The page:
Every Marriage is a Mixed Marriage


William and Kate will be a prominent mixed marriage (all that royal vs. commoner hype), so I’m taking advantage of the opportunity to write about the “mix”.  I’ve worked with couples for almost 30 years.  I have treated people before they marry, early in the marriage, many years into marriage, gay couples, straight couples, people who seem wonderful together and others who made me wonder how they ever got together.  One lesson that I have learned is that every marriage is a “mixed” marriage.

 When I was a kid, the term “mixed marriage” referred to people of different religions or races getting together, the implication being that these two people would have significant differences to work out because of their obvious differences.   Well, every couple has significant differences to work out!   The advantage of people who are coming from different religions and races is that they already know this bit of wisdom and are conscious of making choices.  Differences in education and socio-economic advantages also play a huge role and people talk about that less often. Differences in upbringing is rarely talked about and yet that permeates daily life more than many other factors.  I’ll illustrate what I am talking about with a fictitious couple,  Marge and Fred.

 Marge works with her family in their accounting business.  She gets along with them pretty well and, in the evenings after work, they may continue some of their conversations by phone.  On the weekends, her family invites them to go to movies or come for dinner.  Sometimes, she and Fred go, sometimes they don’t.  Fred’s family lives in another state.  He considers himself close to them but may only talk to on the phone to his parents or brother every couple of weeks.  They e-mail often and visit twice a year and have a fine time.  Fred says that Marge is “crazy close” to her family.  Marge says that Fred is “estranged” from his.  Each likes the arrangement they have with their own family and each thinks that their partner has a very peculiar arrangement with their family of origin.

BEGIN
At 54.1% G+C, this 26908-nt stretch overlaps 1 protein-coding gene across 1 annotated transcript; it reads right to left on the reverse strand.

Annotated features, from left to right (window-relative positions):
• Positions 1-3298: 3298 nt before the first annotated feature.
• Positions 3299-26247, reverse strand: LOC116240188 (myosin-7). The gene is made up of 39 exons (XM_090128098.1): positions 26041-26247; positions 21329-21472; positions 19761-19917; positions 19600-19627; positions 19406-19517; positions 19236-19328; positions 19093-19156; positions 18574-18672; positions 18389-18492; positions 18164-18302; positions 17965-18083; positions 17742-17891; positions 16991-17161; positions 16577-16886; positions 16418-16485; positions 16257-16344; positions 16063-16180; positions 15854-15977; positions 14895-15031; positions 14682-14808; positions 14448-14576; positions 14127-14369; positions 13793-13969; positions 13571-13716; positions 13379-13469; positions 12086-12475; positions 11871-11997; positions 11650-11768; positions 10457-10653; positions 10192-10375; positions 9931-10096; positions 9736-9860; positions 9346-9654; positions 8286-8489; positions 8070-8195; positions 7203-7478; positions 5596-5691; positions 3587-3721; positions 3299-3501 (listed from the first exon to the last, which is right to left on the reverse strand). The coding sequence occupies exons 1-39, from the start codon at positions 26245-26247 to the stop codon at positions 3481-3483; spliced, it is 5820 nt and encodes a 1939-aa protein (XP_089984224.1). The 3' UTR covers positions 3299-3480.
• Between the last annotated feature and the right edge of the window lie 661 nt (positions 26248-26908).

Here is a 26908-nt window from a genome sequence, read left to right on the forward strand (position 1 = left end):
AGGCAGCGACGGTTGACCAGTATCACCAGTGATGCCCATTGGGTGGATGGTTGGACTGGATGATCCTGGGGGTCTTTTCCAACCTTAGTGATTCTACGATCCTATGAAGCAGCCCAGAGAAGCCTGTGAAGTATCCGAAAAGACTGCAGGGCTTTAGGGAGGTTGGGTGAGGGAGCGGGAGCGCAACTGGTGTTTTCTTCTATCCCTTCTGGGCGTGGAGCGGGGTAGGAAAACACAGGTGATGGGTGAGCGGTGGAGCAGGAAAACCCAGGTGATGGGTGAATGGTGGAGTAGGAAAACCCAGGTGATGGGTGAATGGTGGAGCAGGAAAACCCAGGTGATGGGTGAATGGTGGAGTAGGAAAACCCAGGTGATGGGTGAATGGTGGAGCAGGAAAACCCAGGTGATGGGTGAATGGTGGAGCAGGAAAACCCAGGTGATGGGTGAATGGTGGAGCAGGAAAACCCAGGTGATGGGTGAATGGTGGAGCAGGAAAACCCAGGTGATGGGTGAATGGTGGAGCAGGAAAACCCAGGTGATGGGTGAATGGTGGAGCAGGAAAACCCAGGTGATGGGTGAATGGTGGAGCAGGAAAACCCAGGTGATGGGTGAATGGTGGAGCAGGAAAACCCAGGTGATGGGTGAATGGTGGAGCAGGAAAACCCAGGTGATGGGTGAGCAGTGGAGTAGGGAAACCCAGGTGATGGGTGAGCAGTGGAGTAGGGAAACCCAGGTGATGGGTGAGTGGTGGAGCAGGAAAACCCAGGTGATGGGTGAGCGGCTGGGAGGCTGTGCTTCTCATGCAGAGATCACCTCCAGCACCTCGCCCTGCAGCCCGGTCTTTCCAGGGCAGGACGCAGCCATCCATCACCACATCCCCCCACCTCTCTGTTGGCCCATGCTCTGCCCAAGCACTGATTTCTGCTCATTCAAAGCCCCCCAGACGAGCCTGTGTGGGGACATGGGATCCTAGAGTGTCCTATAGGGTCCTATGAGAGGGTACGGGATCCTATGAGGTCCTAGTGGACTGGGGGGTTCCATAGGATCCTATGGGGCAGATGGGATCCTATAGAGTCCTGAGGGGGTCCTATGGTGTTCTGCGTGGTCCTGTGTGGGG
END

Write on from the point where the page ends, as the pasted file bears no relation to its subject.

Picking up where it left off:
The solution wasn’t dragging Fred’s parents to Chicago more often or ditching Marge’s family.  The answer was: 

1. raising awareness of the differences in “close to family” and the implications on Fred and Marge’s marriage;

2. understanding what those differences mean today and what will happen with Fred and Marge’s chldren;

 3. encouraging compassion and tolerance for the way that each partner defined family relationships;

 4. figuring out some basic techniques that could be used to negotiate conflict and solve problems.

Disclaimer:  Again, these are not real people.  I have enough experience to create scenarios that illustrate relationship dynamics without ever compromising personal or professional confidentiality.

Be Sociable, Share!


Comments are closed.